As part of the University’s restructuring project, several departments within a faculty were merged. These mergers had to be reflected on the web, which sparked a project to combine several of the sites. This process didn’t always run smoothly, so we have these issues back into the way we work to ensure that future projects face fewer problems.
We need to be more conscious of activities taking place across the University and the schedules that they run to. It’s important that we keep these in mind when planning and scheduling work within the team and be more proactive in contacting units when we think that there will be an impact on the web.
In this example, we could have had the changes ready to go when the official restructuring date came, rather than lagging months behind. In doing so we would have saved time, effort and stress! We have since started work on an annual maintenance schedule, which aims to take into account cycles that are external to our team and identify where they might have impacts on the website. We also aim to turn this into a checklist for staff in schools and departments describing what needs to be done to websites when.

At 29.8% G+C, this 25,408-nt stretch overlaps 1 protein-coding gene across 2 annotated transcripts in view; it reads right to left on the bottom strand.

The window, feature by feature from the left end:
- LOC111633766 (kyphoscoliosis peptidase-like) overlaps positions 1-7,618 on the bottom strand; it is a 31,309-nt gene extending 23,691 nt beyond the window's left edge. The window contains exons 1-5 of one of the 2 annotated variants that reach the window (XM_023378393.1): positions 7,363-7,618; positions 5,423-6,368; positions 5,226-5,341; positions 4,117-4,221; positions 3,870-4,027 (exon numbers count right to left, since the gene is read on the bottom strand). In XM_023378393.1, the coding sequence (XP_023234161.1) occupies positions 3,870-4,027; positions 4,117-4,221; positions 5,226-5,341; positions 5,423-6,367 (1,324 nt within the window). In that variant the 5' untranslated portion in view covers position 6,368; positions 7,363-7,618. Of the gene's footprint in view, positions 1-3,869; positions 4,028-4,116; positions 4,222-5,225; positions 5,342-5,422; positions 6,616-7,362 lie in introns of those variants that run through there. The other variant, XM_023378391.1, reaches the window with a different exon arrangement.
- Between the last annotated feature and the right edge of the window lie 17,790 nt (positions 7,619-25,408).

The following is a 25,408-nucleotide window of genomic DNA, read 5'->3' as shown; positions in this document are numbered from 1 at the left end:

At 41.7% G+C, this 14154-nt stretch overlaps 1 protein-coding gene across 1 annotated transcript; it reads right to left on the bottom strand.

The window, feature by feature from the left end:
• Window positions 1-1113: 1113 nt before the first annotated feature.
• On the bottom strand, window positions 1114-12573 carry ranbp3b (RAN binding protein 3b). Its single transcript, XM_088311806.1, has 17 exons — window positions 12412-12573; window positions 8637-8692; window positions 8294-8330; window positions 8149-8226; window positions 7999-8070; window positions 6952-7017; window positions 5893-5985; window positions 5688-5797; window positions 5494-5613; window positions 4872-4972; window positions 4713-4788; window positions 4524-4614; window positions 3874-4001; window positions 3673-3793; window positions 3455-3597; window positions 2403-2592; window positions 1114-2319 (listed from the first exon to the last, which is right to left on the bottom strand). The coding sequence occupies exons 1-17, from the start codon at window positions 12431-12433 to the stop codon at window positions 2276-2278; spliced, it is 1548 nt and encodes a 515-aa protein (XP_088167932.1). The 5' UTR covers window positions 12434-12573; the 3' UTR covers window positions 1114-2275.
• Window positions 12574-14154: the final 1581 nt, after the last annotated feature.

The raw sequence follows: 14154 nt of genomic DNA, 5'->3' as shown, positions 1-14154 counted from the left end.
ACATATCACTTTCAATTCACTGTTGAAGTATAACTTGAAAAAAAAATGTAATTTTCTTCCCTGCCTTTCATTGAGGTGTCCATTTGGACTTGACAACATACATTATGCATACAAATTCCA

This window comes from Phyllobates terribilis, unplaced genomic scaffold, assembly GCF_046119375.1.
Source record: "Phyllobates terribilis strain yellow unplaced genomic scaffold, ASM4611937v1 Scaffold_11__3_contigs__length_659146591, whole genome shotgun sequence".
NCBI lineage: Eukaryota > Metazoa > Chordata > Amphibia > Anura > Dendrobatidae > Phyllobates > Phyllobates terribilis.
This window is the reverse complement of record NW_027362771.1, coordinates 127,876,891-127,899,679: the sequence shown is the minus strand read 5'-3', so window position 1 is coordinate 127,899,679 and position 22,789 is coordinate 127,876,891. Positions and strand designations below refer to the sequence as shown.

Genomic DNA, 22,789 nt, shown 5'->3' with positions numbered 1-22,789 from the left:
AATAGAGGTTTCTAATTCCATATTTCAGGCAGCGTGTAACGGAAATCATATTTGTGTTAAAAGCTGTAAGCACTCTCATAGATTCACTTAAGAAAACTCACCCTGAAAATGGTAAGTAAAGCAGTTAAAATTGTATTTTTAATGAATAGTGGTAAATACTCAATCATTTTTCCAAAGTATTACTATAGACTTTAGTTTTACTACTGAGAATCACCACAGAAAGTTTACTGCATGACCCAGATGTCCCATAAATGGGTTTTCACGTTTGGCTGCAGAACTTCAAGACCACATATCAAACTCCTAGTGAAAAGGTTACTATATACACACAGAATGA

Don’t expect all staff to be project management experts.
Web projects really benefit from having a clear plan and someone keeping a close eye on things. In the past, we have been somewhat guilty of trying to push the burden of project management onto staff within departments, regardless of their experience of managing projects. This was largely due to lack of resource within the team. In many cases we’ve asked ‘clients’ to nominate someone at their end to take on this role. However, we haven’t always been clear in defining our expectations and for many staff managing a web project is simply out of their comfort zone. Experience has borne out that projects suffer as a result, so we will be managing projects more actively within the team in future. Our dedicated Digital Projects Manager, Leigh Blount, started in April 2011 and will be taking on a lot of this work in future.